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Looking deeper into iMEGA's Kentucky appeal
The first volley in what is anticipated to be a number of appellate challenges to the ruling in the Kentucky domain name case has been lobbed by the Interactive Media Entertainment and Gaming Association (iMEGA), the trade association representing many of the affected domain name registrants.
Last week iMEGA's attorneys filed a 55-page writ seeking to overturn the ruling by Kentucky Circuit Court Judge Thomas Wingate granting forfeiture of 141 domain names to the Commonwealth of Kentucky, as well as his earlier seizure order which gave Kentucky control of the domain names. iMEGA is also seeking dismissal of the case its entirety.
"Gambling devices," legal standing at issue
In its writ, iMEGA identifies a number of procedural and legal errors by Judge Wingate, beginning with the claim that the judge wrongfully found jurisdiction against the domain names despite the fact that they are not tangible and have no presence in Kentucky.
The writ also claims Judge Wingate erred by misapplying the Kentucky statue that pertains to the seizure of "gambling devices" which, iMEGA argues, refers only to physical items located in the state and not to intangible domain names.
The relevant Kentucky statute is unambiguous in its definition of a gambling device as being either a slot machine or: "Any other machine or any mechanical or other device, including but not limited to roulette wheels, gambling tables and similar devices, designed and manufactured primarily for use in connection with gambling and which when operated may deliver, as the result of the application of an element of chance, any money or property, or by the operation of which a person may become entitled to receive, as the result of the application."
iMEGA argues that Judge Wingate exceeded his authority by expanding the definition to include domain names, in effect rewriting the statute.
The issue of Judge Wingate's denial of iMEGA's legal standing to represent any of the domain name registrants is also raised in the writ. iMEGA represents registrants, or "users," of the domain names that are issued by a registrar, such as GoDaddy or Network Solutions.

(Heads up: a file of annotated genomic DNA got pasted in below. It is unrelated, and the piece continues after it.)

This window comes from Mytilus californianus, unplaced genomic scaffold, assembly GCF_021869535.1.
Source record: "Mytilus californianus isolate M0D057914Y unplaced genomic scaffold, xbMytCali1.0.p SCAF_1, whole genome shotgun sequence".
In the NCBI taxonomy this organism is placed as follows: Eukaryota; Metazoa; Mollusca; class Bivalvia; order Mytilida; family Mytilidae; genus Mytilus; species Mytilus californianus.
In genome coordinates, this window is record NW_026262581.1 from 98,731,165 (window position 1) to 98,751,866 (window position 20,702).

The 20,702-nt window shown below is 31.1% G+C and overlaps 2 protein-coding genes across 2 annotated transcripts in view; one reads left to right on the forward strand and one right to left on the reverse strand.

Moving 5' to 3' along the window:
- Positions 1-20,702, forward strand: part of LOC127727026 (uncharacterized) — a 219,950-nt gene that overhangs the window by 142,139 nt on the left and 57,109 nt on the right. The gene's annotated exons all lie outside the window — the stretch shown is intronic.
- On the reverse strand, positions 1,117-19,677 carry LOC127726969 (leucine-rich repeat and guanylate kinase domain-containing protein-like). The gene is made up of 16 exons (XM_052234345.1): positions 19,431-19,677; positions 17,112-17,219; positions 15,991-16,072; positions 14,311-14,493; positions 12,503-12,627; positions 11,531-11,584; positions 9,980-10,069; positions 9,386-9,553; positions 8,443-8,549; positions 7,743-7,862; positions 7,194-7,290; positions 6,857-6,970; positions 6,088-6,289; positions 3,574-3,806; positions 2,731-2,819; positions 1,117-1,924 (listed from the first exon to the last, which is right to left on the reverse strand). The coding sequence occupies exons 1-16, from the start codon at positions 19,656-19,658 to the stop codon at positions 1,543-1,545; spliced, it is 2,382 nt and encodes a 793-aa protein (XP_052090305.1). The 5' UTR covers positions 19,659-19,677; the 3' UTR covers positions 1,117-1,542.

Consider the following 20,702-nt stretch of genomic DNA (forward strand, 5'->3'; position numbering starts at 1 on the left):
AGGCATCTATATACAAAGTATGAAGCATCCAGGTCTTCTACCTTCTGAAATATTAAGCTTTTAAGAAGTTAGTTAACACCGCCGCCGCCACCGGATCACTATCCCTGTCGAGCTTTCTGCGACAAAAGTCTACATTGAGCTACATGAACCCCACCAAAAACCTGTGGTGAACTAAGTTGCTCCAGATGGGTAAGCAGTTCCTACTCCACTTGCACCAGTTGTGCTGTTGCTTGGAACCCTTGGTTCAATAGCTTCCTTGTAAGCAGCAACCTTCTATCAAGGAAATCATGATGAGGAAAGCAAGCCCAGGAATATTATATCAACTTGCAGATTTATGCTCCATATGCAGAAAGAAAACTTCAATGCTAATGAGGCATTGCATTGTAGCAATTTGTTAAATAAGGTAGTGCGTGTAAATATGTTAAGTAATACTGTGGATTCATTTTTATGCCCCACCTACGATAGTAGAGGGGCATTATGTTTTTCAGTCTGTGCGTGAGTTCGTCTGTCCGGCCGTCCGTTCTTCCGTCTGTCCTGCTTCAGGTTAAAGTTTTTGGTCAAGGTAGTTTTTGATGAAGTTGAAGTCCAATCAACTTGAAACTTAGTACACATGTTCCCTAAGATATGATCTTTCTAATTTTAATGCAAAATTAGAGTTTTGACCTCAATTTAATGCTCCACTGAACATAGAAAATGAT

iMEGA had appeared at the forfeiture motion on behalf of its member registrants, but the court ruled - contrary to the law, according to iMEGA - that it lacked legal standing to appear in court on their behalf.
Beyond additional jurisdictional arguments that were raised, the writ also invokes a number of constitutional issues. It argues that the Kentucky action results in prior restraint of commercial speech in violation of the First Amendment by taking away the domain names which are used to advertise the Web sites.
Further, the authors of the writ argue that Kentucky's seizure of the domain names violates the Commerce Clause by interfering with interstate commerce, a protectionist move to benefit Kentucky's gambling industry at the expense of the rest of the world.
The writ takes special objection to the manner in which the Commonwealth first obtained the seizure order, which iMEGA asserts was a violation of their members' First Amendment and due process rights. The hearing was "ex parte," meaning the defendants had no notice or opportunity to participate.
Only the Commonwealth presented evidence to the judge, and the entire court file including the seizure order itself was sealed until five days after the order was handed down. Thus, iMEGA argues, the members' domain names were seized without any opportunity for them to defend themselves in court.